Forty new AC electric locomotives were ordered from British Railways Doncaster Works, together with forty sets of electrical equipment from AEI. With AEI having already supplied equipment for the AL1s and AL2s it was not surprising that much of it was standard with these types (particularly AL1), making a semi-standard fleet of 65 or 75 locomotives. The first AL5 to enter traffic from British Railways' Doncaster works was E3057 in the first week of June 1961. E3056 (numerically the first) did not appear for another two and a half months. E3057 was also the 51st AC electric to be delivered, thus marking the half way point for the initial orders. Deliveries of AL5s were spread over the next three years, with the last, E3095, going into traffic in the last week of 1964, only six months ahead of the first AL6 (Class 86). Initially the class was allocated to the general AC Lines code, and thereafter to Longsight, followed, in 1973 by allocation to Crewe Electric Depot.
Not having been plagued by the problems of earlier types, the AL5s led a fairly uneventful early existence. They differed from the other types by the addition of rheostatic braking (as applied to AL3 E3100), but this fell out of use until the late seventies when it was reinstated. Following repainting into standard Rail Blue, the class operated on classic mixed-traffic turns until the late eighties and early nineties, earning itself the honour of being "Britain's most boring class" at one point! Despite regular turns on anglo-scottish Inter City services, none were ever officially named, although 85030 was bestowed with the unofficial name "Fell Runnner" for a short time - an apt name for a locomotive which spent many years hauling trains across the fells of northern England and southern Scotland.
In 1989, Railfreight Distribution identified the need for more AC electric traction, and with late delivery of Class 90s, the decision was made to convert ten Class 85s to dedicated freight locos. This entailed removal of their train heating, reducing their maximum speed, and reclassifying as Class 85/1. The first loco chosen, no. 85006, was renumbered 85101 in 1989, with the remainder of the class following over the next few months. The locos suffered the same problems in later life as did the Class 81s, and fires were commonplace. Four further Class 85/1s were converted to replace locomotives so damaged. By the end of August 1991, however, the end was in sight for even these locomotives. A farewell railtour The Roarer Requiem, with 85101 and 85105 providing the traction, had already been run, and with the new Class 90/1s entering traffic the remaining 85s were finally withdrawn. Four locos were assigned to empty carriage stock duties (85101 and 85040 at Euston, 85110 at Liverpool Lime Street and 85018 at Manchester Piccadilly - 85113 later joined the Euston locos) but these duties were surprisingly short-lived, as by December 85101 and 85113 had been withdrawn, and the class had become extinct.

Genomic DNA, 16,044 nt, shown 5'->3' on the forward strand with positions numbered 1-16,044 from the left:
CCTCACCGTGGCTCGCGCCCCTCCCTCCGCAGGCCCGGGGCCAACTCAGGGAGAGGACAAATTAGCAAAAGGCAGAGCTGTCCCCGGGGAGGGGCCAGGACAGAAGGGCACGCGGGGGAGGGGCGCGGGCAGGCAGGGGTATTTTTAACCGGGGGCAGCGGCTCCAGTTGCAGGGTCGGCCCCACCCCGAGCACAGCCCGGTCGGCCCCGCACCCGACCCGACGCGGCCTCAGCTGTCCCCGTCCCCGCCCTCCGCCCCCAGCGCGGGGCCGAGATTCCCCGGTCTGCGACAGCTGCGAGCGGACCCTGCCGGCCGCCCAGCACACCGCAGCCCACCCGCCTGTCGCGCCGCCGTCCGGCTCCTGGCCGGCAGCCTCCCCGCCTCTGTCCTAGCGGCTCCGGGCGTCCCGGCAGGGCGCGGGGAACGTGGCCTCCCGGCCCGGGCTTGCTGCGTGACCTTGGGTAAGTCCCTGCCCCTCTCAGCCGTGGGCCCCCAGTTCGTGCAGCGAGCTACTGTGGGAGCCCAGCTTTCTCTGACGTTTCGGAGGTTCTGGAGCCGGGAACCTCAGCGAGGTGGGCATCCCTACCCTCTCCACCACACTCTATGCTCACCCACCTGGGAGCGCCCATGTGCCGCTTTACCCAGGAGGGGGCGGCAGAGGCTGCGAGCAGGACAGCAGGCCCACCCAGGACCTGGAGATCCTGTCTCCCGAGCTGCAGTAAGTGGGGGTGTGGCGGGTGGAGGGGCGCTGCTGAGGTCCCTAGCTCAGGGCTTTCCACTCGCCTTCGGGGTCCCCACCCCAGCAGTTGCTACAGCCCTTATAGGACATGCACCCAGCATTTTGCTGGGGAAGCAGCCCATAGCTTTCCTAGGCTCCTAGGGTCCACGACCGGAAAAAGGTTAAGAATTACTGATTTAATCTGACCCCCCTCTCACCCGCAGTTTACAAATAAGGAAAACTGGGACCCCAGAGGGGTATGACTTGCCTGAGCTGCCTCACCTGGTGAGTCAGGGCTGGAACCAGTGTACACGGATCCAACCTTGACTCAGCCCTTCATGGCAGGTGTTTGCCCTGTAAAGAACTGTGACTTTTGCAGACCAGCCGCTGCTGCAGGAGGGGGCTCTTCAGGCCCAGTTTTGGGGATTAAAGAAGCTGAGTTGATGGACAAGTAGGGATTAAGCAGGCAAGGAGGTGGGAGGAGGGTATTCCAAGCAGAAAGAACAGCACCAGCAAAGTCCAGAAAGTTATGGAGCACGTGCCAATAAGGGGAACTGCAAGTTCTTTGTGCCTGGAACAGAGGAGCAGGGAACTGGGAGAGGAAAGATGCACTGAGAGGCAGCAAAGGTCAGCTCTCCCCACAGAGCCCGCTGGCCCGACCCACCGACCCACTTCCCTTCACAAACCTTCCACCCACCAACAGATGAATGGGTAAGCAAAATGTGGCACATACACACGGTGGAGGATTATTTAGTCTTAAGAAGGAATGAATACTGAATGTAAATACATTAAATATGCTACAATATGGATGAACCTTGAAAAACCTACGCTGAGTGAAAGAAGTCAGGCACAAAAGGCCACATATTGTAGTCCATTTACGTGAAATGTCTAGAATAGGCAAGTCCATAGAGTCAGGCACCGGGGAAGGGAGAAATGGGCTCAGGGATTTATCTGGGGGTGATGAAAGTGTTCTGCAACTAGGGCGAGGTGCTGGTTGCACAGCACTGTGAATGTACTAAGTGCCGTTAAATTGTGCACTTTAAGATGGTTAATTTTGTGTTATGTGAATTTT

Almost the entire class ended up in Crewe's electric graveyard, where they remained for well over twelve months before disposal began. In December 1992, Pete Waterman purchased 85104 (previously 85012 and E3067) for preservation. This loco was returned, however, when Mr Waterman discovered that much of the internal cabling in this and other withdrawn locos had been attacked and destroyed since purchase - allegedly carried out by persons intent on the class not being returned to service in place of faulty Class 90s. Mr Waterman was able to acquire 85101 in its place however, and completely intact - apparently the perpetrator of the crime was on holiday!
The rest of the Class journeyed in groups of three locomotives to MC Metals in Glasgow for scrapping.